The Canterbury Tales

4. : Judging from the descriptions of the two, what does Chaucer think can cause a religious person to fail in his or her duty?


Asked by
Last updated by Aslan
Answers 1
Add Yours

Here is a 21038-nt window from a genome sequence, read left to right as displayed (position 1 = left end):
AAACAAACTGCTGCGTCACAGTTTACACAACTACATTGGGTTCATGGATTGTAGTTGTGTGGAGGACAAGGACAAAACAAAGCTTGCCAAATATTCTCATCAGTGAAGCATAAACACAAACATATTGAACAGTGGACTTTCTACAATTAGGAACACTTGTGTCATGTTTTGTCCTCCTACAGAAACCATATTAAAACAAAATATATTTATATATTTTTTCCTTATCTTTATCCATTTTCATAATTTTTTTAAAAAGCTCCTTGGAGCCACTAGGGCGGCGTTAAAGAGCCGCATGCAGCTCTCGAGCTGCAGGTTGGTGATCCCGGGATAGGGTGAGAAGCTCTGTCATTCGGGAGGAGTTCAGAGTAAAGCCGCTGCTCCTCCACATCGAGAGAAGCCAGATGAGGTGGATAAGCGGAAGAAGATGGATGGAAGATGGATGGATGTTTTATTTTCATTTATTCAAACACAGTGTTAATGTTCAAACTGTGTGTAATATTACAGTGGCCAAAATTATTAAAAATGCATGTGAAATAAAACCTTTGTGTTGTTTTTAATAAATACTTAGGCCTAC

Which "two" are you asking about? There are several religious people in "The Canterbury Tales". The first two important ones mentioned are the Prioress and the monk. Both of these characters, though members of religious orders, are self-centered rather than God-centered. The Prioress, Chaucer tells us, was very concerned about her manners, her appearance, and her little dogs. She is not described as being a servant of God's or as tending to people. She is more concerned, in fact, with her pets than she is with people. She eats well and she is extremely mannerly as if ones manners spoke more about what type of person one was than one's devotion to God revealed. As a member of the clergy, her attentions should not be on manners, her appearance, and her pets. She should tend to people's needs. The same is true for the monk. He loves to hunt and spends a great deal of time at that. He is described as knowing his horses well and tending to them well. He has greyhounds that he uses in his hunting, in fact, he is described as sparing no expense to pursue the sport of hunting. He also dresses well and he, like the Prioress, is well-fed. As a member of the clergy, his attentions should not be on himself, which they clearly are. When a religious person becomes more interested in himself or herself, Chaucer sees this as the failure of the person. When he describes the Parson, later on in the General Prologue, it is clear that Chaucer sees his traits as the traits a person in a religious order should have. The Parson is pious and gives all that he has to the people of his parish. The Parson does not think of himself first like the Prioress and the monk do.